African Stories in Hull and East Yorkshire Project

I experienced History in school as a narrow subject. I was told of a triumphant Britain celebrating its successes over the centuries with events focussed on the contributions of mainly white men both here and overseas.

A wedding whilst on tour in Belfast. Laureen is in the second row between the Bride and Groom

In recent years however, other histories have started to emerge, and it is pleasing to realise that our African Stories in Hull and East Yorkshire project has been significant in encouraging this change ever since we gained funding from the Heritage Lottery Fund in 2016.


Laureen Sylvestre – one of over 100 stories featured (image courtesy of Cleo Sylvestre)

Of course, the passion for British Black history is not a new phenomenon and I have been privileged to have known some of the experienced voices who have been trying to raise its profile for eons. For me, my journey started relatively recently when I was pointed in the direction of Peter Fryer’s Staying Power and Kathleen Chater’s Untold Histories. Here, the presence of Black people in Britain’s history wasn’t hidden. Several findings in such texts, for instance the revelations of a presence beyond the Windrush generation, spurred me on to wonder what I could find about my own area. I wanted to bring a more inclusive history to my doorstep.

By then, I had lived in East Yorkshire for over 20 years. I knew that it wasn’t the most diverse of regions relative to other counties, certainly not in the towns; even Hull, the biggest city, had only just started to become more diverse – mainly as a result of its university population. I also knew that Hull was best known for being the birthplace of William Wilberforce which to my mind made it even more relevant to appraise Black presence in this region given the City’s tendency to reference its African connection.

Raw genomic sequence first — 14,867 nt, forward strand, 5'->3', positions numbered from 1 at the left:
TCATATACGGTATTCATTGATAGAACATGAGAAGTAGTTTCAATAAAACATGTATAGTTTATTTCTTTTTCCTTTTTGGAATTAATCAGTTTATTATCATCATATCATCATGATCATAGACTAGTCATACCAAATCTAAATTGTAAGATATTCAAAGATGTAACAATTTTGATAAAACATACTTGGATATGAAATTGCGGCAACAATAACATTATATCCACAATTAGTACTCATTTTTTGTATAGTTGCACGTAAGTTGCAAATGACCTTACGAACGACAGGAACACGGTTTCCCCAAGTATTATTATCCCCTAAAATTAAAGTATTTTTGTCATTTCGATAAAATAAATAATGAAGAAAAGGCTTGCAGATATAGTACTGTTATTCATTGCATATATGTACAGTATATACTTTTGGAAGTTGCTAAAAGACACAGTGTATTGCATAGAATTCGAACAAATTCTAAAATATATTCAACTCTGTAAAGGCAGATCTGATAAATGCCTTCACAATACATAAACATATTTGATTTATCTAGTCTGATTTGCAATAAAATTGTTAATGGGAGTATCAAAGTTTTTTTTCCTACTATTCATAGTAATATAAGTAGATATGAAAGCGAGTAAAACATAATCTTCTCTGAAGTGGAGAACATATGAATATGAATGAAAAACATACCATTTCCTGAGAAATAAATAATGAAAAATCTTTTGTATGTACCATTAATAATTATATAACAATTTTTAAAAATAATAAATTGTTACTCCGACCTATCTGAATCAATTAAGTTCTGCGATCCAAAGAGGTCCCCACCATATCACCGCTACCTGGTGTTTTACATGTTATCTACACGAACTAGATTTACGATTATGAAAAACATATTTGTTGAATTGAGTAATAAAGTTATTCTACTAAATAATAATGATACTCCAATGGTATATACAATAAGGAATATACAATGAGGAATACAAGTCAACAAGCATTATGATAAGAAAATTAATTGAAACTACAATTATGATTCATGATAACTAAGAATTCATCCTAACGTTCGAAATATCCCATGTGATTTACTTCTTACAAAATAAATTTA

This shaped the idea of what became the African Stories in Hull and East Yorkshire project – a desire to bring Black history into the region and demonstrate that if Black presence could be found in East Yorkshire, a Black history is likely to exist in other regions. It was also a means of giving this region a chance to hear the stories of the lives of people of the African diaspora, given its unique relationship to the story of the slave trade. With this in mind, the aim was to look for stories of people of African descent who had lived, stayed or visited the region from 1750s to 2007, following the Wilberforce timeline of birth to the bicentenary of the abolition of the slave trade.

The idea was innovative and untested, and given our region there were many sceptics questioning whether we would find sufficient material, but it was an exciting challenge to contradict perceived wisdom. Being a first-time applicant, I had no notion of the difficulties in applying for an HLF bid but the plan was strong, the timing right and I’d eventually gathered enough support for the application; after all, Hull was then on the cusp of becoming the UK’s City of Culture.

I was not immune to the initial fear of not finding enough material (especially when considering the current regional demographics) but this was soon dispelled as the project got underway. Our team was tiny and there were many volunteer hours and favours to call upon, but we have achieved a considerable bank of resources which is free to access. We have over 100 stories, 30 oral histories, and have completed two exhibitions to date with a third scheduled for February 2019 in Goole.

We have lent our expertise and advice in answering plenty of enquiries from the media, academics and the general public. The website has been used as a source for educational purposes as well as to inspire others to look within their own communities to find their hidden stories. Most pleasing of all however has been giving a platform for families to share their stories, have their presence acknowledged and foster many conversations within family members; a journey of self-discovery for many.

It is my hope that the success of this project reaffirms the strong belief that history should be told in its entirety without any selective amnesia, so that everybody’s contribution is acknowledged. The project has shown that, rather than being erased and brought out for novelty value, examples of Black presence can be seen in all histories in the everyday and should be part of the common narrative.


Gifty Burrows
Chair of Trustees (William Wilberforce Monument Fund)
Project Lead (African Stories in Hull and East Yorkshire)
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